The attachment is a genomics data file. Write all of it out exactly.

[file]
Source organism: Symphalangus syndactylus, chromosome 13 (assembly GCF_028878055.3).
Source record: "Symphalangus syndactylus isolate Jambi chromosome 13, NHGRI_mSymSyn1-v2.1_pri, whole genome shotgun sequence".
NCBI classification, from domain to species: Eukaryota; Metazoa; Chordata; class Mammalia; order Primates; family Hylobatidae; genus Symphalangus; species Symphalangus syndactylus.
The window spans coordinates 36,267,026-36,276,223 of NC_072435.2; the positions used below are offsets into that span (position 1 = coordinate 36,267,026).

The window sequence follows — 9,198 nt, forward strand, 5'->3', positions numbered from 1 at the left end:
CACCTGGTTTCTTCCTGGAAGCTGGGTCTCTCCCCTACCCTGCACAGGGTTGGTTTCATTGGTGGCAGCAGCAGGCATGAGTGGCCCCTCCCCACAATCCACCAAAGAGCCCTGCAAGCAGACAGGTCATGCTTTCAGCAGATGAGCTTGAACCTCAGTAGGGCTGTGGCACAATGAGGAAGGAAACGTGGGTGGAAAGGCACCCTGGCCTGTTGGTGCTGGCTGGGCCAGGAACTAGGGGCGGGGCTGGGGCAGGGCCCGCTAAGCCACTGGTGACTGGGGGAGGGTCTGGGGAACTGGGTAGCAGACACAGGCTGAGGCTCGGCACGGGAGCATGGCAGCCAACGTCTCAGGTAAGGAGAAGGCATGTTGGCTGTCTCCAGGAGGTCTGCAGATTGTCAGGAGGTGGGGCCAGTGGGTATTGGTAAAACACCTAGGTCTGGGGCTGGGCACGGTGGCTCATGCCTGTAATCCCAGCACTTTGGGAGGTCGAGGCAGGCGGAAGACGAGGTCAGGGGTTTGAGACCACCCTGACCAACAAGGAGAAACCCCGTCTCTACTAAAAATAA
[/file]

Source organism: Symphalangus syndactylus, chromosome 13 (assembly GCF_028878055.3).
Source record: "Symphalangus syndactylus isolate Jambi chromosome 13, NHGRI_mSymSyn1-v2.1_pri, whole genome shotgun sequence".
NCBI classification, from domain to species: Eukaryota; Metazoa; Chordata; class Mammalia; order Primates; family Hylobatidae; genus Symphalangus; species Symphalangus syndactylus.
The window spans coordinates 36,267,026-36,276,223 of NC_072435.2; the positions used below are offsets into that span (position 1 = coordinate 36,267,026).

The window sequence follows — 9,198 nt, forward strand, 5'->3', positions numbered from 1 at the left end:
CACCTGGTTTCTTCCTGGAAGCTGGGTCTCTCCCCTACCCTGCACAGGGTTGGTTTCATTGGTGGCAGCAGCAGGCATGAGTGGCCCCTCCCCACAATCCACCAAAGAGCCCTGCAAGCAGACAGGTCATGCTTTCAGCAGATGAGCTTGAACCTCAGTAGGGCTGTGGCACAATGAGGAAGGAAACGTGGGTGGAAAGGCACCCTGGCCTGTTGGTGCTGGCTGGGCCAGGAACTAGGGGCGGGGCTGGGGCAGGGCCCGCTAAGCCACTGGTGACTGGGGGAGGGTCTGGGGAACTGGGTAGCAGACACAGGCTGAGGCTCGGCACGGGAGCATGGCAGCCAACGTCTCAGGTAAGGAGAAGGCATGTTGGCTGTCTCCAGGAGGTCTGCAGATTGTCAGGAGGTGGGGCCAGTGGGTATTGGTAAAACACCTAGGTCTGGGGCTGGGCACGGTGGCTCATGCCTGTAATCCCAGCACTTTGGGAGGTCGAGGCAGGCGGAAGACGAGGTCAGGGGTTTGAGACCACCCTGACCAACAAGGAGAAACCCCGTCTCTACTAAAAATAA